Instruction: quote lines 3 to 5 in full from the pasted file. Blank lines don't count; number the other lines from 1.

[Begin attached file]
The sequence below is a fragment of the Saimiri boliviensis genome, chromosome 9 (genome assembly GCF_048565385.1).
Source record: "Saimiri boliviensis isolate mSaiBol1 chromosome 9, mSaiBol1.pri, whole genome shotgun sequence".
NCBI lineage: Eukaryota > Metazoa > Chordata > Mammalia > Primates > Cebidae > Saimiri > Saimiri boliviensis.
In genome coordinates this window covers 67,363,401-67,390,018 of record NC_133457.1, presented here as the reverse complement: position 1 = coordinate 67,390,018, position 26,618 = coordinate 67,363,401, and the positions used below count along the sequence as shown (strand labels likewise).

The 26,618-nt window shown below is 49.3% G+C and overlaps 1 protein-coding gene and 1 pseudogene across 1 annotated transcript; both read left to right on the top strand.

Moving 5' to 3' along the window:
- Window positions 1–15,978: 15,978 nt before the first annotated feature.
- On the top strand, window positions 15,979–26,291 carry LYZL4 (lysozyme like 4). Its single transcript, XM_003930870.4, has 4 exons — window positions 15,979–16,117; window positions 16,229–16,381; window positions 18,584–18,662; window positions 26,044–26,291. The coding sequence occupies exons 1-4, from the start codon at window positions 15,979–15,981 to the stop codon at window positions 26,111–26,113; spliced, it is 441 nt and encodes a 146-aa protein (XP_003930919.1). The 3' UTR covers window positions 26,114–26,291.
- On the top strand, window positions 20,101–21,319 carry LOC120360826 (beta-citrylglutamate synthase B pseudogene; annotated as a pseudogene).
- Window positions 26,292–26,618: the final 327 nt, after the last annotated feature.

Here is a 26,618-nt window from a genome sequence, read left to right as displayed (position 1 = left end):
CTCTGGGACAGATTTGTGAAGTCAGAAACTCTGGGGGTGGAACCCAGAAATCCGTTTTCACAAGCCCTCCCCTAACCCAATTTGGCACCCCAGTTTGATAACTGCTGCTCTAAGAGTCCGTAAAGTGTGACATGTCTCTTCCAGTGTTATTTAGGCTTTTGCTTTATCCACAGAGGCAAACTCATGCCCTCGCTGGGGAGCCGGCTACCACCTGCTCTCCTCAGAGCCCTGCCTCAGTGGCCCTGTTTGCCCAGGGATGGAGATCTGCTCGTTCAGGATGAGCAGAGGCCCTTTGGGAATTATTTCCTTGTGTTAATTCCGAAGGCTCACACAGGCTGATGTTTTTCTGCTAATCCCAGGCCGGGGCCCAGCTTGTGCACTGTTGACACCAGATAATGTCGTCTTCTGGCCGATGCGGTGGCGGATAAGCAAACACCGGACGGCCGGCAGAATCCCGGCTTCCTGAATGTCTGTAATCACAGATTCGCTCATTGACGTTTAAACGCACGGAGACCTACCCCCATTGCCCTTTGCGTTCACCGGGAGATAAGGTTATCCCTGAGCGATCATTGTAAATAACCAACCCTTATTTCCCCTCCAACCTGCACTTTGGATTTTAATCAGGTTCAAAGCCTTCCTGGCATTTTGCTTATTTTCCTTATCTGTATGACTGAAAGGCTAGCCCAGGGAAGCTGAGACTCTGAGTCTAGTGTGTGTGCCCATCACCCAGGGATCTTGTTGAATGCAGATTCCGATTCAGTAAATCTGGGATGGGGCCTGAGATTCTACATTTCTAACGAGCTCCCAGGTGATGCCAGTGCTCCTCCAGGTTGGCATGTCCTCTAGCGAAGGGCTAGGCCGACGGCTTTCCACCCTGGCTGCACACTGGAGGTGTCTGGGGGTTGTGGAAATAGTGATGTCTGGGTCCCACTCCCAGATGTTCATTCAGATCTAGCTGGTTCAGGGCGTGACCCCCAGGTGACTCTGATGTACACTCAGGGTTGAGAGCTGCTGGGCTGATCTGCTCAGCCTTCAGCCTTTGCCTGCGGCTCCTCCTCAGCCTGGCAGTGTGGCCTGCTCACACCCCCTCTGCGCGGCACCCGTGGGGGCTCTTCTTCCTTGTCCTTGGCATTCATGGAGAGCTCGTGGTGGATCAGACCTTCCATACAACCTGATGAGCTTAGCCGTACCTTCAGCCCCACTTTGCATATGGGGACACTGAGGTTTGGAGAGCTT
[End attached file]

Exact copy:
NCBI lineage: Eukaryota > Metazoa > Chordata > Mammalia > Primates > Cebidae > Saimiri > Saimiri boliviensis.
In genome coordinates this window covers 67,363,401-67,390,018 of record NC_133457.1, presented here as the reverse complement: position 1 = coordinate 67,390,018, position 26,618 = coordinate 67,363,401, and the positions used below count along the sequence as shown (strand labels likewise).

The 26,618-nt window shown below is 49.3% G+C and overlaps 1 protein-coding gene and 1 pseudogene across 1 annotated transcript; both read left to right on the top strand.